Judge Mayo recovered and, six months later, was called upon to perform an uncomfortable duty. Earlier in 1901, Mayo had written a letter of introduction of William N. Pooley, a real estate dealer, to Judge Joseph E. Newburger. The man’s son had been committed to an institution, and Pooley “was trying to enlist the sympathy of the judge in order that the boy might get his release,” explained the New-York Tribune.
Shortly afterward, in March, Pooley went missing. His wife filed what today would be a missing person report, but no trace of him was found. Then, on May 2, a body was found in the Harlem River at 136th Street. When the clothing was searched at the morgue, the business card of Judge Mayo was found among the papers. A call was made to the apartment, and Mayo was tasked with identifying the long-dead body.
In 1907 Mayo was appointed Justice of the Court of Special Sessions, and in 1910 he was among the initial directors of the newly-formed New York Probation Association. Not long after that, Mayo and his wife moved four blocks away to the new Allenhurst Apartment building.
In the meantime, in 1902, the Broadway stores were home to J. Simon’s bookstore at 2711, Haynor & Osgood, “paper hanging and interior decorations” at 2715, and the Gardiner Stewart real estate office at 2717. In 1907 the Broadway Barber Shop opened in 2713.
The family of Ruel S. Darling, the president of Darling Brothers Co., lived here by 1905 and would remain at least through 1923. Darling was involved in a tragic incident in the fall of 1905. Ruel Jr. was a student at New York University, and the Darlings were in the stands on November 25 to watch the NYU-Union College football game. The Union team’s star halfback, 19-year-old William Moore, suffered a brutal impact with another player. The New York Times reported, “Moore fell senseless on the gridiron.” The article continued, “As great delay would be occasioned in a wait for an ambulance, Moore was lifted into the automobile of R. F. Darling, No. 240 West 104th street, and whirled away to the hospital at express speed.” Unfortunately, it was to no avail. The athlete died in the hospital later that evening.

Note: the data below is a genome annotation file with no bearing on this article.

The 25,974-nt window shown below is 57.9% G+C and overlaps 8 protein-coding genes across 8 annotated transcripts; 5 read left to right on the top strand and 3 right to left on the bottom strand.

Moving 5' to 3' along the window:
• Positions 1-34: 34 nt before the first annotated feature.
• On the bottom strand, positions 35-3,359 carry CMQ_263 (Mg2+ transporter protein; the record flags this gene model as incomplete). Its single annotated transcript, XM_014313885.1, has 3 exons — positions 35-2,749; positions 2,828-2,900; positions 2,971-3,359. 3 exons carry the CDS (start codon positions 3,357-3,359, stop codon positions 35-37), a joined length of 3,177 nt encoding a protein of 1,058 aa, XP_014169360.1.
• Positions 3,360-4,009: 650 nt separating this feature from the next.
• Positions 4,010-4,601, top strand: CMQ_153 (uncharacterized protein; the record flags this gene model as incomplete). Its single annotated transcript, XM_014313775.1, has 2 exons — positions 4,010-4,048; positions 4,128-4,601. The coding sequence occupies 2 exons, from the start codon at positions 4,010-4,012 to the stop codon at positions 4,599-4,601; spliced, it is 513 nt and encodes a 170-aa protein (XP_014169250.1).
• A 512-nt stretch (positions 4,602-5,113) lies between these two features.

It was Mrs. Darling whose name most often appeared in the newsprint. She was involved in numerous societies and charities. On February 15, 1909, for instance, the New-York Tribune reported, “The Friendly Aid branch [of the Tribune Sunshine Society] held a social euchre on February 2, at the home of Mrs. R. S. Darling, No. 240 West 104th street…The ticket money was all given to aid an unfortunate gentlewoman in the Mary Fisher Home.” She was also the corresponding secretary of the Chapin Home for the Aged and Infirm.
Moving into the building around 1908 were Edwin Hatfield Anderson and his wife, the former Frances R. Plummer. Anderson was born in Zionsville, Indiana, in 1861, and the couple was married in 1891. He had been the first librarian of the Carnegie Library in Pittsburgh, Pennsylvania, and had accepted the position of assistant director of the New York Public Library in 1908.